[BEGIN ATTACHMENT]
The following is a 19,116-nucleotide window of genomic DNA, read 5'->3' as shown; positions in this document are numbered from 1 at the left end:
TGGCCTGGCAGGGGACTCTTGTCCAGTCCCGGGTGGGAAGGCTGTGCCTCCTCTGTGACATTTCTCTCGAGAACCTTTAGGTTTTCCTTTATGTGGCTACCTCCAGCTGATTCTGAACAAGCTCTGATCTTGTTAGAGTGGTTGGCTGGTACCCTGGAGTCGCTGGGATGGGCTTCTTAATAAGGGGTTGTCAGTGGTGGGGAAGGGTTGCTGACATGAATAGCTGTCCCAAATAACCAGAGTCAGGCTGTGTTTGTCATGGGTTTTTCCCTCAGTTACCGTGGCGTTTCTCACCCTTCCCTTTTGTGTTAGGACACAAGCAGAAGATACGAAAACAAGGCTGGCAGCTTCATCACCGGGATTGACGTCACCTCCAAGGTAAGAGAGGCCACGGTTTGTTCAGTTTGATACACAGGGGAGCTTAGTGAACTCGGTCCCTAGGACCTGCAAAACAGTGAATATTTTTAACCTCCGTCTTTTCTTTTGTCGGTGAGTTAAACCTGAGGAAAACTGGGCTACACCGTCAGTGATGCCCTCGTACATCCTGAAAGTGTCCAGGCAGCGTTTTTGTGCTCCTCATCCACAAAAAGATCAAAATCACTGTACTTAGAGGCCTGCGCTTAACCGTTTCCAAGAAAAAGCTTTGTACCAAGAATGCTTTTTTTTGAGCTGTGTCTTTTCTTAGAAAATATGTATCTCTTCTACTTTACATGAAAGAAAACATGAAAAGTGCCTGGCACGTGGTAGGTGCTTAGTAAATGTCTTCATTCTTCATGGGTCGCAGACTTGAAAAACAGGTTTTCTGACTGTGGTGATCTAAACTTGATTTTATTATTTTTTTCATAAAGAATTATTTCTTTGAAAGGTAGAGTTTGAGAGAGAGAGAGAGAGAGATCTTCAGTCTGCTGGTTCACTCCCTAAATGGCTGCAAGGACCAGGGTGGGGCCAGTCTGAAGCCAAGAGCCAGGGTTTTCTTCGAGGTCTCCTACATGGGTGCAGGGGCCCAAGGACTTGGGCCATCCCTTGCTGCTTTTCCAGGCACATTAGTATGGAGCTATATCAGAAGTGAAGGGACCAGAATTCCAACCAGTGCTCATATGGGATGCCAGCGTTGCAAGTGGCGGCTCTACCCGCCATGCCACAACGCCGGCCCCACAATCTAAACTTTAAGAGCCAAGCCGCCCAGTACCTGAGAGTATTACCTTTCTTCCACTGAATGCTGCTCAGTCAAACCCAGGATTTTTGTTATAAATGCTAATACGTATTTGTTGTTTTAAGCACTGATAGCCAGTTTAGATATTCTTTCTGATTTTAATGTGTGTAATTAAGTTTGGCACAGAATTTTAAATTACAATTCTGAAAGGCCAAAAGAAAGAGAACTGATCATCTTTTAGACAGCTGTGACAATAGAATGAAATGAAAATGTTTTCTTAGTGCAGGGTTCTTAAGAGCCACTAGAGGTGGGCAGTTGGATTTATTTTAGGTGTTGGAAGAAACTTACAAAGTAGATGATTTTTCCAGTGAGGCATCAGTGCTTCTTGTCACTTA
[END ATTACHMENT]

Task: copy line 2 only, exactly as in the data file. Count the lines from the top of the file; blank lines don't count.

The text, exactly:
TGGCCTGGCAGGGGACTCTTGTCCAGTCCCGGGTGGGAAGGCTGTGCCTCCTCTGTGACATTTCTCTCGAGAACCTTTAGGTTTTCCTTTATGTGGCTACCTCCAGCTGATTCTGAACAAGCTCTGATCTTGTTAGAGTGGTTGGCTGGTACCCTGGAGTCGCTGGGATGGGCTTCTTAATAAGGGGTTGTCAGTGGTGGGGAAGGGTTGCTGACATGAATAGCTGTCCCAAATAACCAGAGTCAGGCTGTGTTTGTCATGGGTTTTTCCCTCAGTTACCGTGGCGTTTCTCACCCTTCCCTTTTGTGTTAGGACACAAGCAGAAGATACGAAAACAAGGCTGGCAGCTTCATCACCGGGATTGACGTCACCTCCAAGGTAAGAGAGGCCACGGTTTGTTCAGTTTGATACACAGGGGAGCTTAGTGAACTCGGTCCCTAGGACCTGCAAAACAGTGAATATTTTTAACCTCCGTCTTTTCTTTTGTCGGTGAGTTAAACCTGAGGAAAACTGGGCTACACCGTCAGTGATGCCCTCGTACATCCTGAAAGTGTCCAGGCAGCGTTTTTGTGCTCCTCATCCACAAAAAGATCAAAATCACTGTACTTAGAGGCCTGCGCTTAACCGTTTCCAAGAAAAAGCTTTGTACCAAGAATGCTTTTTTTTGAGCTGTGTCTTTTCTTAGAAAATATGTATCTCTTCTACTTTACATGAAAGAAAACATGAAAAGTGCCTGGCACGTGGTAGGTGCTTAGTAAATGTCTTCATTCTTCATGGGTCGCAGACTTGAAAAACAGGTTTTCTGACTGTGGTGATCTAAACTTGATTTTATTATTTTTTTCATAAAGAATTATTTCTTTGAAAGGTAGAGTTTGAGAGAGAGAGAGAGAGAGATCTTCAGTCTGCTGGTTCACTCCCTAAATGGCTGCAAGGACCAGGGTGGGGCCAGTCTGAAGCCAAGAGCCAGGGTTTTCTTCGAGGTCTCCTACATGGGTGCAGGGGCCCAAGGACTTGGGCCATCCCTTGCTGCTTTTCCAGGCACATTAGTATGGAGCTATATCAGAAGTGAAGGGACCAGAATTCCAACCAGTGCTCATATGGGATGCCAGCGTTGCAAGTGGCGGCTCTACCCGCCATGCCACAACGCCGGCCCCACAATCTAAACTTTAAGAGCCAAGCCGCCCAGTACCTGAGAGTATTACCTTTCTTCCACTGAATGCTGCTCAGTCAAACCCAGGATTTTTGTTATAAATGCTAATACGTATTTGTTGTTTTAAGCACTGATAGCCAGTTTAGATATTCTTTCTGATTTTAATGTGTGTAATTAAGTTTGGCACAGAATTTTAAATTACAATTCTGAAAGGCCAAAAGAAAGAGAACTGATCATCTTTTAGACAGCTGTGACAATAGAATGAAATGAAAATGTTTTCTTAGTGCAGGGTTCTTAAGAGCCACTAGAGGTGGGCAGTTGGATTTATTTTAGGTGTTGGAAGAAACTTACAAAGTAGATGATTTTTCCAGTGAGGCATCAGTGCTTCTTGTCACTTA